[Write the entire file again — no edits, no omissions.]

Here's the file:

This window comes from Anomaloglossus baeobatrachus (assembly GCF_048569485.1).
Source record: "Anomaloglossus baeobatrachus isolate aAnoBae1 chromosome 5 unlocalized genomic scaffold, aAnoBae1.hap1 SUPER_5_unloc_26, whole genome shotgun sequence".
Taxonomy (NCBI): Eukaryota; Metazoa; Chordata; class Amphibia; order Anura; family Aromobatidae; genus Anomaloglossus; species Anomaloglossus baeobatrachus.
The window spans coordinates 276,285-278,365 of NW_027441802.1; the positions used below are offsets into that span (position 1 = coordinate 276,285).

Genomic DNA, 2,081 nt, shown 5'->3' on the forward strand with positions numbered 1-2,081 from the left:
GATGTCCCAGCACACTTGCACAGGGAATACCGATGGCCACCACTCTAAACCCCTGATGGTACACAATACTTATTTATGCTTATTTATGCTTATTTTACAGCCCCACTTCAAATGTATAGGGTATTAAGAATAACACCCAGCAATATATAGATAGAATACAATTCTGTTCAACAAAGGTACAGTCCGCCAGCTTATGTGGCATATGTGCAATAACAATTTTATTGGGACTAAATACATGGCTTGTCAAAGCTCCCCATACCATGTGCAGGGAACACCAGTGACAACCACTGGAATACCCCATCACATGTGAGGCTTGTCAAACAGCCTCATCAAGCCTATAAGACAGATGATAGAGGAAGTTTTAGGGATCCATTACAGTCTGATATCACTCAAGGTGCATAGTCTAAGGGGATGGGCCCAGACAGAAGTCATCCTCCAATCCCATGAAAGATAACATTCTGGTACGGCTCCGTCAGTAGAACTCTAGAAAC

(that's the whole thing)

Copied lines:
This window comes from Anomaloglossus baeobatrachus (assembly GCF_048569485.1).
Source record: "Anomaloglossus baeobatrachus isolate aAnoBae1 chromosome 5 unlocalized genomic scaffold, aAnoBae1.hap1 SUPER_5_unloc_26, whole genome shotgun sequence".
Taxonomy (NCBI): Eukaryota; Metazoa; Chordata; class Amphibia; order Anura; family Aromobatidae; genus Anomaloglossus; species Anomaloglossus baeobatrachus.
The window spans coordinates 276,285-278,365 of NW_027441802.1; the positions used below are offsets into that span (position 1 = coordinate 276,285).

Genomic DNA, 2,081 nt, shown 5'->3' on the forward strand with positions numbered 1-2,081 from the left:
GATGTCCCAGCACACTTGCACAGGGAATACCGATGGCCACCACTCTAAACCCCTGATGGTACACAATACTTATTTATGCTTATTTATGCTTATTTTACAGCCCCACTTCAAATGTATAGGGTATTAAGAATAACACCCAGCAATATATAGATAGAATACAATTCTGTTCAACAAAGGTACAGTCCGCCAGCTTATGTGGCATATGTGCAATAACAATTTTATTGGGACTAAATACATGGCTTGTCAAAGCTCCCCATACCATGTGCAGGGAACACCAGTGACAACCACTGGAATACCCCATCACATGTGAGGCTTGTCAAACAGCCTCATCAAGCCTATAAGACAGATGATAGAGGAAGTTTTAGGGATCCATTACAGTCTGATATCACTCAAGGTGCATAGTCTAAGGGGATGGGCCCAGACAGAAGTCATCCTCCAATCCCATGAAAGATAACATTCTGGTACGGCTCCGTCAGTAGAACTCTAGAAAC